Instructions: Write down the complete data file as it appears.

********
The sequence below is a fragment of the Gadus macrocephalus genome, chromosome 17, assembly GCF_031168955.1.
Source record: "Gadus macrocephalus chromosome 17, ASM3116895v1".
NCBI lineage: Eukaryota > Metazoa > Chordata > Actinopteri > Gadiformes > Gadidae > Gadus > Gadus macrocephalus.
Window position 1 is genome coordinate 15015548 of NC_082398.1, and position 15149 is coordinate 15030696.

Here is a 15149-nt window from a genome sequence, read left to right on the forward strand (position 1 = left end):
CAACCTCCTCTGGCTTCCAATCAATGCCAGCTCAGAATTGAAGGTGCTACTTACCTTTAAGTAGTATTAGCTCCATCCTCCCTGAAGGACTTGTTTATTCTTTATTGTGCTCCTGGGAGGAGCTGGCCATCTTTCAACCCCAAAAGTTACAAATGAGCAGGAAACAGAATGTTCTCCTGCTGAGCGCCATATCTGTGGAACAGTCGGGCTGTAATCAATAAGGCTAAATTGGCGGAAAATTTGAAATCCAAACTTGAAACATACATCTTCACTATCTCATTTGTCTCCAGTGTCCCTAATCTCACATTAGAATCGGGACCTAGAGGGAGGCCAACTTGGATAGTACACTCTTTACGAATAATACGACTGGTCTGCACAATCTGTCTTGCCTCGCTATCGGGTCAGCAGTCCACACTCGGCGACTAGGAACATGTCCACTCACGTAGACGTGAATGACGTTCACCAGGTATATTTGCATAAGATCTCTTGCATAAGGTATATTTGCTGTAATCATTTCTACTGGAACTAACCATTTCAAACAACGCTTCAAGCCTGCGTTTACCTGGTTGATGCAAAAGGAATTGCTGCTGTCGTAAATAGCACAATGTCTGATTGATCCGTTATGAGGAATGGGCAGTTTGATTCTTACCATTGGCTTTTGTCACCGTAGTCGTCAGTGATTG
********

The sequence below is a fragment of the Gadus macrocephalus genome, chromosome 17, assembly GCF_031168955.1.
Source record: "Gadus macrocephalus chromosome 17, ASM3116895v1".
NCBI lineage: Eukaryota > Metazoa > Chordata > Actinopteri > Gadiformes > Gadidae > Gadus > Gadus macrocephalus.
Window position 1 is genome coordinate 15015548 of NC_082398.1, and position 15149 is coordinate 15030696.

Here is a 15149-nt window from a genome sequence, read left to right on the forward strand (position 1 = left end):
CAACCTCCTCTGGCTTCCAATCAATGCCAGCTCAGAATTGAAGGTGCTACTTACCTTTAAGTAGTATTAGCTCCATCCTCCCTGAAGGACTTGTTTATTCTTTATTGTGCTCCTGGGAGGAGCTGGCCATCTTTCAACCCCAAAAGTTACAAATGAGCAGGAAACAGAATGTTCTCCTGCTGAGCGCCATATCTGTGGAACAGTCGGGCTGTAATCAATAAGGCTAAATTGGCGGAAAATTTGAAATCCAAACTTGAAACATACATCTTCACTATCTCATTTGTCTCCAGTGTCCCTAATCTCACATTAGAATCGGGACCTAGAGGGAGGCCAACTTGGATAGTACACTCTTTACGAATAATACGACTGGTCTGCACAATCTGTCTTGCCTCGCTATCGGGTCAGCAGTCCACACTCGGCGACTAGGAACATGTCCACTCACGTAGACGTGAATGACGTTCACCAGGTATATTTGCATAAGATCTCTTGCATAAGGTATATTTGCTGTAATCATTTCTACTGGAACTAACCATTTCAAACAACGCTTCAAGCCTGCGTTTACCTGGTTGATGCAAAAGGAATTGCTGCTGTCGTAAATAGCACAATGTCTGATTGATCCGTTATGAGGAATGGGCAGTTTGATTCTTACCATTGGCTTTTGTCACCGTAGTCGTCAGTGATTG